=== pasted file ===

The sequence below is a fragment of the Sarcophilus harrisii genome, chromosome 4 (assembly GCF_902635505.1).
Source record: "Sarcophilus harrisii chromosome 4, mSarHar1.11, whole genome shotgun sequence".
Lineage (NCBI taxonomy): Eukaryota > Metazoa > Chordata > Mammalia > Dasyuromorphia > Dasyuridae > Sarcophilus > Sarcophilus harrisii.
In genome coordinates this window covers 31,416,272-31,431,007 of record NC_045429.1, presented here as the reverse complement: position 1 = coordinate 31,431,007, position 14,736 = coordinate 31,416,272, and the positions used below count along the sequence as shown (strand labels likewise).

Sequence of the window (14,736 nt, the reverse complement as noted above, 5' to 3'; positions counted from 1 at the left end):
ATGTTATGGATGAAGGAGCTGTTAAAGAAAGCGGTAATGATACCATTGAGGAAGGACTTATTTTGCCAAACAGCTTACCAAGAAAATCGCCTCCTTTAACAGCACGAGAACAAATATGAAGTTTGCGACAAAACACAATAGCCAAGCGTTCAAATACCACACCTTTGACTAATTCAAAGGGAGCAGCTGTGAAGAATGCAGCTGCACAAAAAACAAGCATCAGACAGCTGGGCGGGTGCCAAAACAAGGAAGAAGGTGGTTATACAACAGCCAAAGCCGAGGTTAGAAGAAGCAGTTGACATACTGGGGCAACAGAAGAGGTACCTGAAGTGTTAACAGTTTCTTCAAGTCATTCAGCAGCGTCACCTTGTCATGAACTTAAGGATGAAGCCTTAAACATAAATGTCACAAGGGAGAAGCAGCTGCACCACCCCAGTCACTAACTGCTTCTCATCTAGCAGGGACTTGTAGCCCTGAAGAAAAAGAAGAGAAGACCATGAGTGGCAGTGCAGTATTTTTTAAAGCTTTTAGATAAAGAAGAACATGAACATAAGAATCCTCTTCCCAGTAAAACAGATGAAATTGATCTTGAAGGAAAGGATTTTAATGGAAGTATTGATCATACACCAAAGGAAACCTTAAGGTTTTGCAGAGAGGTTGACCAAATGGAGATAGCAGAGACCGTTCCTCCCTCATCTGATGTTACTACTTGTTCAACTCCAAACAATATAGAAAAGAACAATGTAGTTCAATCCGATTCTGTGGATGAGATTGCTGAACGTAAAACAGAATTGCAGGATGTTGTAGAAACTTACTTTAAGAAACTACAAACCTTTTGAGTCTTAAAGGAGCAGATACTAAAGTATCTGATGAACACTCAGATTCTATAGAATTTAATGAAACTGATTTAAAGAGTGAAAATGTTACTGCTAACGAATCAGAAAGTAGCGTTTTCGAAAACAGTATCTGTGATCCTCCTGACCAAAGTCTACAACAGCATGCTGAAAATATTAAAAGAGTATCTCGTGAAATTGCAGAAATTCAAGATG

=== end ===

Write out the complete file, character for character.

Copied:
The sequence below is a fragment of the Sarcophilus harrisii genome, chromosome 4 (assembly GCF_902635505.1).
Source record: "Sarcophilus harrisii chromosome 4, mSarHar1.11, whole genome shotgun sequence".
Lineage (NCBI taxonomy): Eukaryota > Metazoa > Chordata > Mammalia > Dasyuromorphia > Dasyuridae > Sarcophilus > Sarcophilus harrisii.
In genome coordinates this window covers 31,416,272-31,431,007 of record NC_045429.1, presented here as the reverse complement: position 1 = coordinate 31,431,007, position 14,736 = coordinate 31,416,272, and the positions used below count along the sequence as shown (strand labels likewise).

Sequence of the window (14,736 nt, the reverse complement as noted above, 5' to 3'; positions counted from 1 at the left end):
ATGTTATGGATGAAGGAGCTGTTAAAGAAAGCGGTAATGATACCATTGAGGAAGGACTTATTTTGCCAAACAGCTTACCAAGAAAATCGCCTCCTTTAACAGCACGAGAACAAATATGAAGTTTGCGACAAAACACAATAGCCAAGCGTTCAAATACCACACCTTTGACTAATTCAAAGGGAGCAGCTGTGAAGAATGCAGCTGCACAAAAAACAAGCATCAGACAGCTGGGCGGGTGCCAAAACAAGGAAGAAGGTGGTTATACAACAGCCAAAGCCGAGGTTAGAAGAAGCAGTTGACATACTGGGGCAACAGAAGAGGTACCTGAAGTGTTAACAGTTTCTTCAAGTCATTCAGCAGCGTCACCTTGTCATGAACTTAAGGATGAAGCCTTAAACATAAATGTCACAAGGGAGAAGCAGCTGCACCACCCCAGTCACTAACTGCTTCTCATCTAGCAGGGACTTGTAGCCCTGAAGAAAAAGAAGAGAAGACCATGAGTGGCAGTGCAGTATTTTTTAAAGCTTTTAGATAAAGAAGAACATGAACATAAGAATCCTCTTCCCAGTAAAACAGATGAAATTGATCTTGAAGGAAAGGATTTTAATGGAAGTATTGATCATACACCAAAGGAAACCTTAAGGTTTTGCAGAGAGGTTGACCAAATGGAGATAGCAGAGACCGTTCCTCCCTCATCTGATGTTACTACTTGTTCAACTCCAAACAATATAGAAAAGAACAATGTAGTTCAATCCGATTCTGTGGATGAGATTGCTGAACGTAAAACAGAATTGCAGGATGTTGTAGAAACTTACTTTAAGAAACTACAAACCTTTTGAGTCTTAAAGGAGCAGATACTAAAGTATCTGATGAACACTCAGATTCTATAGAATTTAATGAAACTGATTTAAAGAGTGAAAATGTTACTGCTAACGAATCAGAAAGTAGCGTTTTCGAAAACAGTATCTGTGATCCTCCTGACCAAAGTCTACAACAGCATGCTGAAAATATTAAAAGAGTATCTCGTGAAATTGCAGAAATTCAAGATG